Queer Artist Speaks at Women’s Center

Singer Alix Dobkin lauded as musical pioneer

Alix Dobkin reads from her new book, My Red Blood.
Ritchell R van Dams

Alix Dobkin reads from her new novel, “My Red Blood”, and performs at the Harvard College Women’s Center.

The Harvard College Women’s Center hosted lesbian singer, songwriter, and activist Alix Dobkin for music, dinner, and discussion last night.

Susan Marine, director of the Women’s Center, described Dobkin as “a pioneer in the folk music scene and as a woman musician in general.”

Marine said she saw this event as an opportunity to highlight the idea of music as activism, feature women in non-traditional fields, and offer an inter-generational perspective to female college students.

Along with several students interested in feminism and music as a tool for social justice, many of those attending the event were personal friends of Dobkin who were involved in the folk music scene of the ’70s and ’80s.

“When I was coming out I was so afraid,” said Kathryn A. Willmore, former vice president of MIT and longtime friend of Dobkin’s. “And then I would put on Alix’s songs and they would tell me that I was moving to exactly the right place.”

In addition to playing several of her songs at the event, Dobkin read excerpts from her new book, “My Red Blood: A Memoir of Growing Up Communist, Coming Onto the Greenwich Village Folk Scene, and Coming Out in the Feminist Movement.”

In the readings and the discussion that followed, Dobkin emphasized her role and the role of music in the feminist movement of the 1970s. She said that her involvement with music for, by, and about women aims to send a political message.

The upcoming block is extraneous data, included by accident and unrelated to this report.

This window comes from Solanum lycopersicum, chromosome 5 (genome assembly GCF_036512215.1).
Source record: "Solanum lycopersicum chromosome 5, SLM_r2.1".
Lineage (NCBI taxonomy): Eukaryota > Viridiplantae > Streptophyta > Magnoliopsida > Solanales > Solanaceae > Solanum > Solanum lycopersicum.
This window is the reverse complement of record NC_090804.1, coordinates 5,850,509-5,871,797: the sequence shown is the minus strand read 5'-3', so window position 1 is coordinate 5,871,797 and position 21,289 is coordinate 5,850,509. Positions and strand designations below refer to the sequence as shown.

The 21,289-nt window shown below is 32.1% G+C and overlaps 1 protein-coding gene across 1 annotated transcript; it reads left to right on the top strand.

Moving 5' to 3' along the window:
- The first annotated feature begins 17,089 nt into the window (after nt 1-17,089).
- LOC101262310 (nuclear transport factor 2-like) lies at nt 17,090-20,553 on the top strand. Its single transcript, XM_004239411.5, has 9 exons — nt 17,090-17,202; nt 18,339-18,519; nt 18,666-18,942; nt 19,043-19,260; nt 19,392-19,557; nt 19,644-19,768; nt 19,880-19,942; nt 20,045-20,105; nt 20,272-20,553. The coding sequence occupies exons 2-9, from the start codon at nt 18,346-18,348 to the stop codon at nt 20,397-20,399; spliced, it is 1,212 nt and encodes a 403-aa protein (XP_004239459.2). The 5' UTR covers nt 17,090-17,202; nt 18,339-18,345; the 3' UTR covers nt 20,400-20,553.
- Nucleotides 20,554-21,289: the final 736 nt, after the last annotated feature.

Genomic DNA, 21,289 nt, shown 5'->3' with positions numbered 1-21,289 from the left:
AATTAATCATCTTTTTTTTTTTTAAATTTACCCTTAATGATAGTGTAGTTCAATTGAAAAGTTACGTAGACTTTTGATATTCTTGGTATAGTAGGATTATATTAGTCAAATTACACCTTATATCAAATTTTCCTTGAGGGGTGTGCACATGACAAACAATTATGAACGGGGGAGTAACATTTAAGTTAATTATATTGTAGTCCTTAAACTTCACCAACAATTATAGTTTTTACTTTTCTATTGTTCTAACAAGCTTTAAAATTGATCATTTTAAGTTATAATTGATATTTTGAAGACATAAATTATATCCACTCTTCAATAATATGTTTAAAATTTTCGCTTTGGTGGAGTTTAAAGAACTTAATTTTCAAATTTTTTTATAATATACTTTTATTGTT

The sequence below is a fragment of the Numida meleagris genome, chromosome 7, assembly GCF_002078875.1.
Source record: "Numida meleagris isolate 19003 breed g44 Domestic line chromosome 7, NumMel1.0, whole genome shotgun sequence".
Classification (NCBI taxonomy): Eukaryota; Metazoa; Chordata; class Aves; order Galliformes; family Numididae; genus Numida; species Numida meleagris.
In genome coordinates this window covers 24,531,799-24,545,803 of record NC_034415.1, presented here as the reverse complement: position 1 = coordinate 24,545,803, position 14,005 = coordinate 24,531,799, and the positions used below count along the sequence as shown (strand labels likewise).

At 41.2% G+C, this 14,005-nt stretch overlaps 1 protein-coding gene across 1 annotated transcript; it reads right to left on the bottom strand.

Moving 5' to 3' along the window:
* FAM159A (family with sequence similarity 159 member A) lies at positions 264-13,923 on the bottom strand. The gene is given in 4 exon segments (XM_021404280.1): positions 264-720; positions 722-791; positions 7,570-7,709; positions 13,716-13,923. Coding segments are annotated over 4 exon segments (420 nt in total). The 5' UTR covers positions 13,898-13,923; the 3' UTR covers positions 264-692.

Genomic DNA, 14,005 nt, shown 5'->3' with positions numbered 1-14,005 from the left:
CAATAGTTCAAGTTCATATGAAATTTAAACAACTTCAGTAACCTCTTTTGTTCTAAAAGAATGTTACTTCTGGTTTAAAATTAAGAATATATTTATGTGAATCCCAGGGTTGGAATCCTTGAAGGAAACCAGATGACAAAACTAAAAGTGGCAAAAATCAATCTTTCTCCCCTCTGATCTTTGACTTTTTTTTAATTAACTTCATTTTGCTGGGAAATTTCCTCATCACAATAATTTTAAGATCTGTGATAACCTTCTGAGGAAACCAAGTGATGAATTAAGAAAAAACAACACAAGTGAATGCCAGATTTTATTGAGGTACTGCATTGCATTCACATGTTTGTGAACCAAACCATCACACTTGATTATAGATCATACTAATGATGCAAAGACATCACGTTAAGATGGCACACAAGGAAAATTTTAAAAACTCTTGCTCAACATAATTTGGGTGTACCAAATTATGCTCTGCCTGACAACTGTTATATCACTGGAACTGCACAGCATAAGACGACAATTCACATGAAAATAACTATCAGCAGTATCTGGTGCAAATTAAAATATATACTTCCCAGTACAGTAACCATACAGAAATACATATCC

“Music is the strength of this culture, the organizing force,” Dobkin said.

She added that she felt the goal of the music of her day was often a political message, and modern music has a less meaningful aim.

“Now everyone’s plugged in individually,” she said.

Willmore agreed that not only is music less geared toward sending a message, but campuses in general display less political perspective.

“These days, I don’t see a whole lot of activism on campuses,” she said. “Recent generations of students are focused on where they can get rather than challenging the order.”

Koshka M. Duff, a graduate student in feminist philosophy, also noted this emphasis on individualism, particularly with respect to issues of feminism.

“The element of organization and solidarity has been lost in recent feminist trends,” she said. “But I believe that social movements in general are moving toward more diverse tactics and offering really good ideas for how to change things.”

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